In a decision made publicly available last year, the Maryland Court of Special Appeals announced the reversal of a decision in the case of Fusco V. Shannon, allowing the plaintiff to have a retrial after a jury found in favor of the defendant. The Appellate court ruled that the lower court applied the wrong standards for expert testimony, excluding testimony that may have affected the trial's verdict.
The Plaintiff's husband was diagnosed with prostate cancer in 2003 and was prescribed a drug called Amifostine to mitigate the effects of radiation therapy. After receiving 25 injections the man developed a rash, possibly as a result of Amifostine, which eventually left him hospitalized with Toxic Epidermal Necrolysis Syndrome, of which he died three months later. The plaintiff filed a medical malpractice and wrongful death suit against her husband's doctor, alleging that the physician failed to obtain informed consent when prescribing Amifostine. As part of her case, the plaintiff submitted testimony from a pharmacist on the risks of the drug, which the court excluded from trial based on the defendant's assertion that the pharmacist was not a medical doctor and therefore not qualified to be considered an expert witness.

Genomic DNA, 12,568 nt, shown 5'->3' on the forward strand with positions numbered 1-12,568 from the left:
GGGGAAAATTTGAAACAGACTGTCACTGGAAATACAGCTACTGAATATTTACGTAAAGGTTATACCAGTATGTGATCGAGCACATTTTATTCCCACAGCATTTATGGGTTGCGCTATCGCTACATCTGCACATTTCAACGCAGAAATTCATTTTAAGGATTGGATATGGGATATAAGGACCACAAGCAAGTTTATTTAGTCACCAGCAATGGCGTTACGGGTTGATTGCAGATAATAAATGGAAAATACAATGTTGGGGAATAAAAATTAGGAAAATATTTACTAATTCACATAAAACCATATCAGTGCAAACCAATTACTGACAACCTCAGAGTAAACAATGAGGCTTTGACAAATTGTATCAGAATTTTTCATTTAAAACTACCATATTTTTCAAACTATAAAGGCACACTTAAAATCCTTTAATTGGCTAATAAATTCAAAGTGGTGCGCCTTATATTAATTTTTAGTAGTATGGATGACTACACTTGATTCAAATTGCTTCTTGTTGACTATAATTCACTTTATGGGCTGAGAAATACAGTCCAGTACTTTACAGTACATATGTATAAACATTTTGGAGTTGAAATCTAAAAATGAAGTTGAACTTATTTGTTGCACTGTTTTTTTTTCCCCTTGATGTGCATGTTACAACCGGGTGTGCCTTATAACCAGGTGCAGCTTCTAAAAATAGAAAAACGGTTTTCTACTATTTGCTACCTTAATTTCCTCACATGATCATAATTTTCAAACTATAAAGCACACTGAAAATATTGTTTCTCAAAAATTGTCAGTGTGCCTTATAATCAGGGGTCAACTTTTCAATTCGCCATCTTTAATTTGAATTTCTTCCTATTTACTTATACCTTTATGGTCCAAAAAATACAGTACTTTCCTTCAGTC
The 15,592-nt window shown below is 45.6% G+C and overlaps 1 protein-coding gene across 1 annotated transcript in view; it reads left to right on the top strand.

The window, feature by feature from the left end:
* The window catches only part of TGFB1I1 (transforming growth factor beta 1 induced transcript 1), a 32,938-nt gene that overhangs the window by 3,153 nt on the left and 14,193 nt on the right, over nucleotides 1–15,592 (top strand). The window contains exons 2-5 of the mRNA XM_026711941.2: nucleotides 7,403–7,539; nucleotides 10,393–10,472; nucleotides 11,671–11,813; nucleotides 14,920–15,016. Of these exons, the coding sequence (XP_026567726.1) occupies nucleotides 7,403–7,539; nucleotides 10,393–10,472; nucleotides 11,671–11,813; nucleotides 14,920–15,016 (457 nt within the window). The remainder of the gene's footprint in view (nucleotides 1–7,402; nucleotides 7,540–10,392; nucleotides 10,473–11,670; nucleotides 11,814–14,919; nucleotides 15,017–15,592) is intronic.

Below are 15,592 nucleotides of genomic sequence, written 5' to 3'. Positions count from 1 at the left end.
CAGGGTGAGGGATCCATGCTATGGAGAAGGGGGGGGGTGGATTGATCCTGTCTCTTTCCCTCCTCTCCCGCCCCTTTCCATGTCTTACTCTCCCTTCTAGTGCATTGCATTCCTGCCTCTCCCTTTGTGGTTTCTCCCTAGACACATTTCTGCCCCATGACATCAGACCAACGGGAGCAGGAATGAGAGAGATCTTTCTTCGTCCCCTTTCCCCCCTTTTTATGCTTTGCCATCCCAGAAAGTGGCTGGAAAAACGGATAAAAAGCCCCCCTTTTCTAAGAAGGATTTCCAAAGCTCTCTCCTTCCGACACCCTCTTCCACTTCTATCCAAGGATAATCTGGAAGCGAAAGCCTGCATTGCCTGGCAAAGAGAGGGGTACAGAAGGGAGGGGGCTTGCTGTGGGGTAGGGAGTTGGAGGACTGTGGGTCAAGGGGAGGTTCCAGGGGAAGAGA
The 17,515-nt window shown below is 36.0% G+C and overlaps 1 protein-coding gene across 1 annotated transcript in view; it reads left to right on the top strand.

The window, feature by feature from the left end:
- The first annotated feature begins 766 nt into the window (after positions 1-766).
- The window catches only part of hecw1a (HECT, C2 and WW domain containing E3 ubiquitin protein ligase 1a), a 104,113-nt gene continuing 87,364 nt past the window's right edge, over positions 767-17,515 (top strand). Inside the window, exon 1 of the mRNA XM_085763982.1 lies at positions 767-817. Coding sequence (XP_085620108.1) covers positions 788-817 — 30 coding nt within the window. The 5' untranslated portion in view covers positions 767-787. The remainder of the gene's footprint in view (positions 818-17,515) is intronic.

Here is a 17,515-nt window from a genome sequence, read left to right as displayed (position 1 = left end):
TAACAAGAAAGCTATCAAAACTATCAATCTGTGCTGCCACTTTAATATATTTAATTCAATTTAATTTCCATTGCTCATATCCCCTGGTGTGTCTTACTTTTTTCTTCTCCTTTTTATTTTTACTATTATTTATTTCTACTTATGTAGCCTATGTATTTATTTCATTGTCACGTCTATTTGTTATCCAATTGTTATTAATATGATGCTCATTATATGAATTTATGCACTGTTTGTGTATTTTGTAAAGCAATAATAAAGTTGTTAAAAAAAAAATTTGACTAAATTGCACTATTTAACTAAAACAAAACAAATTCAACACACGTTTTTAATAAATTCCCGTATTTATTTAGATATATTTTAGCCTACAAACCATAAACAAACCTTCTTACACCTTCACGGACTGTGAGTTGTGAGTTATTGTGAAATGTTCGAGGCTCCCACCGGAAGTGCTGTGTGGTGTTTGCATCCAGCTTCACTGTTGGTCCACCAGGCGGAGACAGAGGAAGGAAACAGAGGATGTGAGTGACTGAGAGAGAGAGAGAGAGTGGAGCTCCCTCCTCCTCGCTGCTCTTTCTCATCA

The Maryland Court of Special Appeals ruled that the case could be retried, stating that the standard for expert testimony regarding an informed consent claim is different than the standard for a medical malpractice claim. The court stated that the testimony of the pharmacist, regarding the risks of the drug on a patient with the husband's condition, was entirely within the pharmacist's area of expertise. The case will return to a lower court for a retrial.